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Those running in the 2021 territorial election may have to make public whether they’ve been convicted of certain criminal offences.

The legislative assembly approved a motion Tuesday to look at options relating to the disclosure of criminal records for Nunavummiut aspiring to become MLAs.

“The intent is just to give voters all the information that is necessary for them to make an informed decision,” Iqaluit-Manirajak MLA Adam Lightstone says.
photo courtesy of Adam Arreak-Lightston

Iqaluit-Manirajak MLA  Adam Arreak-Lightstone introduced the motion.

“All of us here have a very important role and our jobs hold a certain level of integrity. I believe that it is important that MLAs are law-abiding citizens,” Arreak-Lightstone said. “It has come to my attention
that our own Inuit organizations have eligibility requirements or criteria for candidates in their own elections, including criminal records.”

Some of Nunavut’s Inuit organization disqualify anyone from being a candidate if they have ever been convicted of an indictable offence or their imprisonment as a result of such convictions ends within the three years of an election, according to Arreak-Lightstone, who added that Manitoba adopted a law in 2019 that forces MLA candidates to publicly disclose criminal records.

“The intent is not to prohibit anyone from running in general elections. The intent is just to give voters all the information that is necessary for them to make an informed decision,” he said. “If someone has a criminal record, it does not mean that they would automatically be disqualified. Options to consider would be: an offense that occurred within last year or the last five years, as an example. I just think that voters have the right to have all the information necessary to make an informed decision. If someone has a criminal record and they are the right person for this job, their community will elect them.”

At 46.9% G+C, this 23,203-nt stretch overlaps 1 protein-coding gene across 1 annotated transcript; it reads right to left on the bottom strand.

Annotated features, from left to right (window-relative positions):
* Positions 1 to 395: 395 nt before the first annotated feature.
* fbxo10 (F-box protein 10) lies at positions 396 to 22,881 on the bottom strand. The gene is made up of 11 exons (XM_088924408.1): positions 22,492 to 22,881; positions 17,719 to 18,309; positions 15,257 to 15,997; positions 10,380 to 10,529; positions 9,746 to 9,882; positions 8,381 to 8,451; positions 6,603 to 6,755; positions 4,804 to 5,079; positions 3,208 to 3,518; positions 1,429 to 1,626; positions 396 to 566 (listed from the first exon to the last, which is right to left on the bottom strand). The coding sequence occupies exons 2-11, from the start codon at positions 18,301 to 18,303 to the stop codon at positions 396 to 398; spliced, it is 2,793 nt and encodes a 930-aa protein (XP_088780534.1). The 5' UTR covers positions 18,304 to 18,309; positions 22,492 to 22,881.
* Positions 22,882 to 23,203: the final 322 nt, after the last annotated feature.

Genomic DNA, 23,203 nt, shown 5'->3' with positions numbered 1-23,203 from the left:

Tununiq MLA David Qamaniq was among the minority of MLAs to oppose the motion.

“The voters in the communities are well aware of who has committed sexual assault or child molesters and other convictions or have committed murder. We know who the people are and for that, I’m
not going to be supporting this motion,” Qamaniq said. “We were told that as Canadians, we have the right to exercise our rights and that would be violated.”

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Derek Neary

Derek Neary has been reporting on developments in the North for 18 years. When he's not writing for Nunavut News, he's working on Northern News Services' special publications such as Opportunities North,...

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